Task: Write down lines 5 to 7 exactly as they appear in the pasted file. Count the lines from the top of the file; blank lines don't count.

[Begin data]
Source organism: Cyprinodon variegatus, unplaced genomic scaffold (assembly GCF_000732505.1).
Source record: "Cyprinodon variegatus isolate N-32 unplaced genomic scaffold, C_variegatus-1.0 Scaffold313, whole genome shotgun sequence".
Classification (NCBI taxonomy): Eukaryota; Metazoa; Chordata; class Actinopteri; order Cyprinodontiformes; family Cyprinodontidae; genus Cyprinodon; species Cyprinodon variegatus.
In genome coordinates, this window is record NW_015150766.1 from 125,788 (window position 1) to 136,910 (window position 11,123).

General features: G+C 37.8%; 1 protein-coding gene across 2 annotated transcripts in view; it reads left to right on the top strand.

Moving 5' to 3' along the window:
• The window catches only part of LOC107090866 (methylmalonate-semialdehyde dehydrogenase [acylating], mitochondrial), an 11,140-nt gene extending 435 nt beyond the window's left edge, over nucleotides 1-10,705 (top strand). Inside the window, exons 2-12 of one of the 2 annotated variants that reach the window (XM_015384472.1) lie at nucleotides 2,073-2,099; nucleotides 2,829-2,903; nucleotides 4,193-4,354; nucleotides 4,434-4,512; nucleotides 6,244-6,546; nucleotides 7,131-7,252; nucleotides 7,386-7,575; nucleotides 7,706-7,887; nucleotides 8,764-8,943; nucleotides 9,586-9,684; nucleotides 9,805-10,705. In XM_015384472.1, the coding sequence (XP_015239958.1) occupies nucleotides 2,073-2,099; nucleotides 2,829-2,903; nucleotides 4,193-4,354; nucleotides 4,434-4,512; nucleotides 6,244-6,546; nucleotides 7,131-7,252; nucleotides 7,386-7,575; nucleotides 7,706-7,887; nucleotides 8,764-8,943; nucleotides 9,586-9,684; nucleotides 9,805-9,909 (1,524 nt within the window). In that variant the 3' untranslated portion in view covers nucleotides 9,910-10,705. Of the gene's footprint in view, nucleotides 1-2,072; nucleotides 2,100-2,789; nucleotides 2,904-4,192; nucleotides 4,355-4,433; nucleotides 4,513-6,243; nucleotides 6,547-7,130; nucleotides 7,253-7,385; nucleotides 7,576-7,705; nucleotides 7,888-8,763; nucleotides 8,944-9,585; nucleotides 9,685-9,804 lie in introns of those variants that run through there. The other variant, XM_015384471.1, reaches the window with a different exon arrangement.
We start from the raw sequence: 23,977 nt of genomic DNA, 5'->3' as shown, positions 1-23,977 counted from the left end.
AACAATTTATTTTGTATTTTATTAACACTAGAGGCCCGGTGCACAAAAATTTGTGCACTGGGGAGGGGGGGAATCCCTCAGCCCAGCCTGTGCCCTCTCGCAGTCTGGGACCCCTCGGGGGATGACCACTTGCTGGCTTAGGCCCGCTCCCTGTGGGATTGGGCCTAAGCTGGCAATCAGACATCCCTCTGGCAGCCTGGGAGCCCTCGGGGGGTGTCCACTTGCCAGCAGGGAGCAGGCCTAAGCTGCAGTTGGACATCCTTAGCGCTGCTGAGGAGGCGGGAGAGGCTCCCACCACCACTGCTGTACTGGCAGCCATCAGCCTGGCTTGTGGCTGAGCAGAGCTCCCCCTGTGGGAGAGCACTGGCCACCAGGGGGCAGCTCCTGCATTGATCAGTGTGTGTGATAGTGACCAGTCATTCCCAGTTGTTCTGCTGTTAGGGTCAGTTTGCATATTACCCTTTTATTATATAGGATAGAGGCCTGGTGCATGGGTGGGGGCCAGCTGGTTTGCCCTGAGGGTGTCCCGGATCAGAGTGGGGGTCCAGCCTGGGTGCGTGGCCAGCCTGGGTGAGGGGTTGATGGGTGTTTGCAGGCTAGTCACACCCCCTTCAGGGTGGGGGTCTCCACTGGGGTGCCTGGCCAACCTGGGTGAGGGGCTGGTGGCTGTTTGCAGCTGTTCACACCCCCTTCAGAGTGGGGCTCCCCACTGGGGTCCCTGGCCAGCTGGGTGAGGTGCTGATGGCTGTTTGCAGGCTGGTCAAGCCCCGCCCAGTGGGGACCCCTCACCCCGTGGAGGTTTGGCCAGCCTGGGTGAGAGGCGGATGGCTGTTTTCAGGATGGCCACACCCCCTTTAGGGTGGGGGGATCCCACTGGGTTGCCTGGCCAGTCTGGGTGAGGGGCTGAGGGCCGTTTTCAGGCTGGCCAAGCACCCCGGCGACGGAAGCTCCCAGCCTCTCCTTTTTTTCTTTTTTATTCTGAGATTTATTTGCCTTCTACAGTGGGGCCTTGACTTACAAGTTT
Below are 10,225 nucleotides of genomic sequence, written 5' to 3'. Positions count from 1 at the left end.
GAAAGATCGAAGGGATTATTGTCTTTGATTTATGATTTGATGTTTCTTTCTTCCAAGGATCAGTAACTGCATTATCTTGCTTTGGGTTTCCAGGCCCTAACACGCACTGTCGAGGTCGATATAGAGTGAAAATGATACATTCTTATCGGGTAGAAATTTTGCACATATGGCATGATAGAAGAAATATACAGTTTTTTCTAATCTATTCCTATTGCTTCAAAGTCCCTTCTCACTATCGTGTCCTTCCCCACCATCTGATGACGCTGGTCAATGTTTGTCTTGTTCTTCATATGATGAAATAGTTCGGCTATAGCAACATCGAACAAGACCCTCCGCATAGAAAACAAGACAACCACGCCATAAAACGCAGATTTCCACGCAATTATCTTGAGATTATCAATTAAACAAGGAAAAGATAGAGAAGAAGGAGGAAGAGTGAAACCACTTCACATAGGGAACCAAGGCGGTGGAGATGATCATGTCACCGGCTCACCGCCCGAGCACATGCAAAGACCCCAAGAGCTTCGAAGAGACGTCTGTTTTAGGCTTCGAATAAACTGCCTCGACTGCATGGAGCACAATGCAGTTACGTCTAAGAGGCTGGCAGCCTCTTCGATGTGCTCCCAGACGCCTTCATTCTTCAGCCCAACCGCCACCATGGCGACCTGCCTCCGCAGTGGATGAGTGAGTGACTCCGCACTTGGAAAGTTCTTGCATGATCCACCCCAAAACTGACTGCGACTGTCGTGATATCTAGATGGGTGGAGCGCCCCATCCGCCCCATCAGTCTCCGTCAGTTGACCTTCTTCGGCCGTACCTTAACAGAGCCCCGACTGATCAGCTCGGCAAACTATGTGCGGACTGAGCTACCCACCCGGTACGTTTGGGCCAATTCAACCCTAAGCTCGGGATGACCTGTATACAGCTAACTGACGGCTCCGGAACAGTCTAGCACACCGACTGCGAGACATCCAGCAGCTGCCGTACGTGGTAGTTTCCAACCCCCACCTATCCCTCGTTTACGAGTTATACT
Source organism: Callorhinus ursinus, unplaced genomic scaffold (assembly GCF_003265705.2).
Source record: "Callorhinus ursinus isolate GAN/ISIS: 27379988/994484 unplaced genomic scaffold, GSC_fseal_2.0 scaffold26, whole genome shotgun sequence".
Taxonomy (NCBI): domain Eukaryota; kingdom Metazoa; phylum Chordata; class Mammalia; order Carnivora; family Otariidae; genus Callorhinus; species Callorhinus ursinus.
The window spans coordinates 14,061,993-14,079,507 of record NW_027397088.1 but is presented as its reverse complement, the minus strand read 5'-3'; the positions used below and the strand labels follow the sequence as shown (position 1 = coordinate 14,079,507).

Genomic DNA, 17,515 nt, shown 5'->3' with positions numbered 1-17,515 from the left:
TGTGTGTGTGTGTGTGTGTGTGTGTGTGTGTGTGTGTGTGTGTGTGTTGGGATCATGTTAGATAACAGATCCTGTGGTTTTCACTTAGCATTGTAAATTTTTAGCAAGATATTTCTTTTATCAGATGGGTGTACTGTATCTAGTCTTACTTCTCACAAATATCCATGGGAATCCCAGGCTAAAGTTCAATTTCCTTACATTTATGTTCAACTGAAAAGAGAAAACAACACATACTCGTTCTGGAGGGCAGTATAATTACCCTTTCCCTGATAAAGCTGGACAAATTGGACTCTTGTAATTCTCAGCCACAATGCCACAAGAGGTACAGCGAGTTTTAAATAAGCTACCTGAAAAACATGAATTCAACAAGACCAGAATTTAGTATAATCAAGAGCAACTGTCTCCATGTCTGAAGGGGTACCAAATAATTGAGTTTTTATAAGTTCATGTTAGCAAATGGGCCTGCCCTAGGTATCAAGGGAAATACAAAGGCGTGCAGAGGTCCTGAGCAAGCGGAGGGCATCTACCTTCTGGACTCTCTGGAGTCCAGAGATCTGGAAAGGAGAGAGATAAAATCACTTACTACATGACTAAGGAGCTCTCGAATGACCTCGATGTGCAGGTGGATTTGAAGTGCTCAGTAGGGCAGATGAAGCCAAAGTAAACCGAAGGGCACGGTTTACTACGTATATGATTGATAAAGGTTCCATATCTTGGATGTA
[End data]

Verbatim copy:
General features: G+C 37.8%; 1 protein-coding gene across 2 annotated transcripts in view; it reads left to right on the top strand.

Moving 5' to 3' along the window:
• The window catches only part of LOC107090866 (methylmalonate-semialdehyde dehydrogenase [acylating], mitochondrial), an 11,140-nt gene extending 435 nt beyond the window's left edge, over nucleotides 1-10,705 (top strand). Inside the window, exons 2-12 of one of the 2 annotated variants that reach the window (XM_015384472.1) lie at nucleotides 2,073-2,099; nucleotides 2,829-2,903; nucleotides 4,193-4,354; nucleotides 4,434-4,512; nucleotides 6,244-6,546; nucleotides 7,131-7,252; nucleotides 7,386-7,575; nucleotides 7,706-7,887; nucleotides 8,764-8,943; nucleotides 9,586-9,684; nucleotides 9,805-10,705. In XM_015384472.1, the coding sequence (XP_015239958.1) occupies nucleotides 2,073-2,099; nucleotides 2,829-2,903; nucleotides 4,193-4,354; nucleotides 4,434-4,512; nucleotides 6,244-6,546; nucleotides 7,131-7,252; nucleotides 7,386-7,575; nucleotides 7,706-7,887; nucleotides 8,764-8,943; nucleotides 9,586-9,684; nucleotides 9,805-9,909 (1,524 nt within the window). In that variant the 3' untranslated portion in view covers nucleotides 9,910-10,705. Of the gene's footprint in view, nucleotides 1-2,072; nucleotides 2,100-2,789; nucleotides 2,904-4,192; nucleotides 4,355-4,433; nucleotides 4,513-6,243; nucleotides 6,547-7,130; nucleotides 7,253-7,385; nucleotides 7,576-7,705; nucleotides 7,888-8,763; nucleotides 8,944-9,585; nucleotides 9,685-9,804 lie in introns of those variants that run through there. The other variant, XM_015384471.1, reaches the window with a different exon arrangement.